“You will not certainly die,” the serpent said to the woman. “For God knows that when you eat from it your eyes will be opened, and you will be like God, knowing good and evil.” (Genesis 3:1-4) (emphasis mine)

This earthly, unspiritual, and definitely demonic wisdom came from the father of lies (John 8:44). It was meant to create division, disorder, and depravity. It took Adam and Eve’s eyes off of their loving and gracious Creator who had already created them in his image and had provided for their every need.

But the serpent’s “wisdom” was to call God’s Word into question and cast doubt in their minds as to whether God was trustworthy and had their best interest at heart.

Unfortunately, the lie worked and we’ve been dealing with it ever since.

The Liar Versus Jesus

That same kind of wisdom was offered on another occasion. Recall this conversation in Matthew 4.

Then Jesus was led by the Spirit into the wilderness to be tempted v by the devil. After fasting forty days and forty nights, he was hungry. The tempter came to him and said, “If you are the Son of God, tell these stones to become bread.”

Jesus answered, “It is written: ‘Man shall not live on bread alone, but on every word that comes from the mouth of God.’”

Then the devil took him to the holy city and had him stand on the highest point of the temple. “If you are the Son of God,” he said, “throw yourself down. For it is written:

“ ‘He will command his angels concerning you,

and they will lift you up in their hands,

so that you will not strike your foot against a stone.’”

Jesus answered him, “It is also written: ‘Do not put the Lord your God to the test.’”

Again, the devil took him to a very high mountain and showed him all the kingdoms of the world and their splendor. “All this I will give you,” he said, “if you will bow down and worship me.”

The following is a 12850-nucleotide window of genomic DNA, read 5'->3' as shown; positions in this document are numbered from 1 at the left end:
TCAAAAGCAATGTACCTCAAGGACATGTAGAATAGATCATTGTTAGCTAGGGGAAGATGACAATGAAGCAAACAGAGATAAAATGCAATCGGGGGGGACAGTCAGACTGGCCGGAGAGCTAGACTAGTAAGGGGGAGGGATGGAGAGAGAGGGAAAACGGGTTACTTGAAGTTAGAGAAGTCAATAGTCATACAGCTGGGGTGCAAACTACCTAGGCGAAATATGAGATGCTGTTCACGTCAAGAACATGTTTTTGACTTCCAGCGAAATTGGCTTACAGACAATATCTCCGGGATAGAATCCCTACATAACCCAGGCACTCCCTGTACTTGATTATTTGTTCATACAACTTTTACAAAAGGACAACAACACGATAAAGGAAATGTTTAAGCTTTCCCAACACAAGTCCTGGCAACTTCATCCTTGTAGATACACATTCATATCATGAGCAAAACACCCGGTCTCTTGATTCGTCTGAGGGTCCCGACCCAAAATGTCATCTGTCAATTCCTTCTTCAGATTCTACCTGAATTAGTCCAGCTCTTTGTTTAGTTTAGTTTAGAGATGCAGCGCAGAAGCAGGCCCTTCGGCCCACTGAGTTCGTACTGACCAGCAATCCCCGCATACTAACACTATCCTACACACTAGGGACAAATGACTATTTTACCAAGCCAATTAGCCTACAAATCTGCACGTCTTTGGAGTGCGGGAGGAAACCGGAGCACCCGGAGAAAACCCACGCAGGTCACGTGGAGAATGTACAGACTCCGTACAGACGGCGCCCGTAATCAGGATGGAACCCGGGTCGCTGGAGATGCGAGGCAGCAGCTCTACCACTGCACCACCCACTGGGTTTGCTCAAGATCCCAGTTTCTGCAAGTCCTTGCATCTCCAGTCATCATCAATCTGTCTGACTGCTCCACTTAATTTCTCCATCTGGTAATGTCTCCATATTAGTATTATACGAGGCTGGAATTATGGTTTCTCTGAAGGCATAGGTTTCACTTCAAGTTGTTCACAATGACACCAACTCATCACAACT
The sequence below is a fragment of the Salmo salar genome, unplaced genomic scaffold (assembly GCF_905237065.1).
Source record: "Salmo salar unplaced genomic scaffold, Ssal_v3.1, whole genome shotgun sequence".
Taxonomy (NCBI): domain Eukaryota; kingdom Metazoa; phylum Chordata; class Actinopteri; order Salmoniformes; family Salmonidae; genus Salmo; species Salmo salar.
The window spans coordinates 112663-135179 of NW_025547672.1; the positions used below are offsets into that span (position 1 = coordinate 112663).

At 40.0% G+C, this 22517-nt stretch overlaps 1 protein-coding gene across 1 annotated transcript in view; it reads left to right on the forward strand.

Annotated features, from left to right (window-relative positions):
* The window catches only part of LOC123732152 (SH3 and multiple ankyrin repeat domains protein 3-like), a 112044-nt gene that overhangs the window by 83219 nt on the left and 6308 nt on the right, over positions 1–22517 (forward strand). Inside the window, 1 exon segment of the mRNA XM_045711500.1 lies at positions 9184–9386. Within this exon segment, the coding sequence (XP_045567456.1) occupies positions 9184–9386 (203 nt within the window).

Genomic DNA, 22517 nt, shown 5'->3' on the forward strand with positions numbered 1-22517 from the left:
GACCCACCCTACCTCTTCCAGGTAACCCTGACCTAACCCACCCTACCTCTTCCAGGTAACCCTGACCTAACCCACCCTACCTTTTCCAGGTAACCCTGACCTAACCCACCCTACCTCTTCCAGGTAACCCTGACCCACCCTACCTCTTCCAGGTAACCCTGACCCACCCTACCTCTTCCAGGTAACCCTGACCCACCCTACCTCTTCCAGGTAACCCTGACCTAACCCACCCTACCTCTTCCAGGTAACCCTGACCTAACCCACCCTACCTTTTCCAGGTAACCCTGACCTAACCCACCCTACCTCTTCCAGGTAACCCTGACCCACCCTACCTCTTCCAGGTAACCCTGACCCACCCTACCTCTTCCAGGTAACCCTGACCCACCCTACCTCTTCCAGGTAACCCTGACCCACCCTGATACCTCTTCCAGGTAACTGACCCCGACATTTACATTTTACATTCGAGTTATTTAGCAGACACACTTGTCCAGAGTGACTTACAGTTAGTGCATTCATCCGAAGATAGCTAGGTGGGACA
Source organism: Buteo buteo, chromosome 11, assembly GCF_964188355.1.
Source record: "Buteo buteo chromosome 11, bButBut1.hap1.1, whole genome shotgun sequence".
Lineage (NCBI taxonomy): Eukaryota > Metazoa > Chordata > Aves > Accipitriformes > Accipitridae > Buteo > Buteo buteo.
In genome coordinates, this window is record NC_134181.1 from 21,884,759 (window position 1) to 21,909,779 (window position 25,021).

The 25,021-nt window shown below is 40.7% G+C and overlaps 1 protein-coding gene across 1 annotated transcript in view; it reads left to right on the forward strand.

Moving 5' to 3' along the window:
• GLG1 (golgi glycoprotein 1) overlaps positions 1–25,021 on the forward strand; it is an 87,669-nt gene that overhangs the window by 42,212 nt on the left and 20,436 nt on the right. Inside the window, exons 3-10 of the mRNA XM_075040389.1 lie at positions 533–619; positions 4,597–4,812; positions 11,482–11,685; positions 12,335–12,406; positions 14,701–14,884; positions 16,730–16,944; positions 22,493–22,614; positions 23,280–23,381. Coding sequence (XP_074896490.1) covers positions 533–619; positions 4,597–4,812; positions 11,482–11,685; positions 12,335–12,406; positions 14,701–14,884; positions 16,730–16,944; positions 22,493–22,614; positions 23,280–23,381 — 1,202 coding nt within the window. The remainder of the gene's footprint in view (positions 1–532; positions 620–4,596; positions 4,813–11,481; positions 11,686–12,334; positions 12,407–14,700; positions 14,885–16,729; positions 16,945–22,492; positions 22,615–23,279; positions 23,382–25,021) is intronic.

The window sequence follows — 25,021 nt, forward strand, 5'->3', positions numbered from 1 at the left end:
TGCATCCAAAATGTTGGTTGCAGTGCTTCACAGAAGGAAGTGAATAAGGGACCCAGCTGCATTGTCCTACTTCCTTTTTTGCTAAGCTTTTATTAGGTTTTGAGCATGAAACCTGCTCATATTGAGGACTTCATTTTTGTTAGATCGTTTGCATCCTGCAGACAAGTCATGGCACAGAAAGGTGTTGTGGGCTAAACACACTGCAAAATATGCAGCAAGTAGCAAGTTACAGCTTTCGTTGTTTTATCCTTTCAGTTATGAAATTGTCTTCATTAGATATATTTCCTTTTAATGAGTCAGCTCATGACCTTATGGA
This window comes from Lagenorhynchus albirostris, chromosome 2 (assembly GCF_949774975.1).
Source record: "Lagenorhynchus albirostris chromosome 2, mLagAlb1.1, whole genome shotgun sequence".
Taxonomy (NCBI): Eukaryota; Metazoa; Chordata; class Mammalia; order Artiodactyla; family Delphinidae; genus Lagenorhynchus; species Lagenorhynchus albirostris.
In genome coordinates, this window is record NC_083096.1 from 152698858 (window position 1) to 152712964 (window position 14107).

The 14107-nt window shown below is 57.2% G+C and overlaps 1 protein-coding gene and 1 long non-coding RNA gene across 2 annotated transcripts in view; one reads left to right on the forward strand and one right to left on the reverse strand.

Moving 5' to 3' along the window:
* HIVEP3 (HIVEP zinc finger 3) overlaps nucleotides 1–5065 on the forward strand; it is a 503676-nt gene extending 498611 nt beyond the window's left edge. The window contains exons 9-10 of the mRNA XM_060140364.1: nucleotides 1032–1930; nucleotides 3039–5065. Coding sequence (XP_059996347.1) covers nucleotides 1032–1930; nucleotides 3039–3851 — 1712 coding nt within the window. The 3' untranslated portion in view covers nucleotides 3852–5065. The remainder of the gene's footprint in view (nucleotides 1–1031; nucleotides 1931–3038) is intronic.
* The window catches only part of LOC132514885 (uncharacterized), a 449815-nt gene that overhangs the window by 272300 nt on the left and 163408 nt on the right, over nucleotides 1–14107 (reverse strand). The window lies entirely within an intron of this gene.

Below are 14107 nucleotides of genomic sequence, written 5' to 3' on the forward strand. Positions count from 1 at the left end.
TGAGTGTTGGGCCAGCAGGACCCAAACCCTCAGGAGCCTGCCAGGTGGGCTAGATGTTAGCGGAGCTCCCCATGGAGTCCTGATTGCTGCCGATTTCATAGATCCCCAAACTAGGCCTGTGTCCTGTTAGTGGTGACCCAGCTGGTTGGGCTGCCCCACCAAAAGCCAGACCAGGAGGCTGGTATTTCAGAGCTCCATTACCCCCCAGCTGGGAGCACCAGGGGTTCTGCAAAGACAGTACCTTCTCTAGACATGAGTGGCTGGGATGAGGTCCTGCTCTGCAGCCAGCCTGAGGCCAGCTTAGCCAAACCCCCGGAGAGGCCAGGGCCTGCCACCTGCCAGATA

10 Jesus said to him, “Away from me, Satan! For it is written: ‘Worship the Lord your God, and serve him only.’”

11 Then the devil left him, and angels came and attended him. (Matthew 4:1-11)

This tempter, this father of lies, tried to tempt our Lord. He even quoted Scripture.

Yet as he did with Adam and Eve, the liar was only offering Jesus what already belonged to Jesus. Moreover, he offered something that wasn’t his to give. Perhaps worst of all, he was trying to tempt Jesus with what sounded like an easier way to have it all… no suffering… no Cross.

Just rebellion and betrayal to his heavenly Father.

But Jesus wasn’t just smart, though he was. And he didn’t just know a lot, though he did. He was wise. In fact, the Apostle Paul calls Jesus the very wisdom of God in 1 Corinthians 1:24. And Jesus knew who he was. He had nothing to prove. He had nothing to gain. The devil twisted and manipulated Scripture to deceive and tempt Jesus. But Jesus responded with the correct interpretation and application of Scripture. That’s wisdom.

Because Jesus did not “live on bread alone but on every word that comes from the mouth of God” (Matthew 4:4), he was prepared for that moment.

The Fruit of Wisdom